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Ian Straughn

Islamic Archaeology

Archaeology and Religion

Islamic Landscapes

Joukowsky Institute for Archaeology



Joukowsky Institute for Archaeology & the Ancient World
Brown University
Box 1837 / 60 George Street
Providence, RI 02912
Telephone: (401) 863-3188
Fax: (401) 863-9423
[email protected]

Posted at Feb 23/2007 10:56AM:
Zoe: The North Arabian camel saddle was developed sometime from 500-100 BCE. It is formed by two inverted saddle bows that rest on a single or two pads in front and in back of the camel's hump. Another pad is then laid atop this frame and the hump, and this is where the rider sits. As a pack saddle, the weight is distributed evenly and tied on either side of the saddle. In either case this type of saddle distributes the weight of the rider and/or pack over the camel's ribcage, rather than on its hump. The North Arabian saddle allowed for two things: because the rider is more securely atop the camel (as opposed to the former South Arabian saddle), he was then able to use swords and pikes mounted as opposed to just the arrows that had been possible before. In addition, the new saddle positioned the rider much higher up, which gave great advantage in battle. Both of these facts, R. Bulliet argues in "The Camel and the Wheel", led to a change in the balance of military power in the area and allowed the camel nomads to take control of the caravan routes, which in turn allowed for more social and economic integration of camel tribes into settled society, and this progression of increased importance of the camel is what allowed it to beat out the wheel in Arabia. (Bulliet)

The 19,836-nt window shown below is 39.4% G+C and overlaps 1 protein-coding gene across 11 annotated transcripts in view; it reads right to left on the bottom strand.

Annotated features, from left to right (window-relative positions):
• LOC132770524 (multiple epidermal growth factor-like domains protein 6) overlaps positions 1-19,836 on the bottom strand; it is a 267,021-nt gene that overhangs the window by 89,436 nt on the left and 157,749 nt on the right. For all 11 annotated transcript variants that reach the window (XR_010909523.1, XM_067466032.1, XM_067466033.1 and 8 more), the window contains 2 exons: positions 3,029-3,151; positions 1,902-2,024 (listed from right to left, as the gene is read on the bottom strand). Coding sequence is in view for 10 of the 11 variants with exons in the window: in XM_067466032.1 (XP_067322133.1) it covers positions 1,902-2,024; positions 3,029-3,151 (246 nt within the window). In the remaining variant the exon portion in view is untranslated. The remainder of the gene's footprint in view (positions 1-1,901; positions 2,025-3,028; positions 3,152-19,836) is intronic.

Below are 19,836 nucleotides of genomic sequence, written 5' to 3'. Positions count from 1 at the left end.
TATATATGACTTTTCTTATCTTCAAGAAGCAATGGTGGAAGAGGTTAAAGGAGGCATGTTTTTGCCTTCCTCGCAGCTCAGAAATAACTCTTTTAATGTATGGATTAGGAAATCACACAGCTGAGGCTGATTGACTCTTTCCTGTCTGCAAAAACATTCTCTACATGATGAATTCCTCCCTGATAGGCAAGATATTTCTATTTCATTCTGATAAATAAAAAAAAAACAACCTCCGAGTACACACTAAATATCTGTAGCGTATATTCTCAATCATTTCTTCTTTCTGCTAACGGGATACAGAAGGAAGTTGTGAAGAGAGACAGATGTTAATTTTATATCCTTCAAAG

Posted at Mar 06/2007 01:54PM:
ian: Well put. So can a new configuration of sticks on the back of a camel really change the world?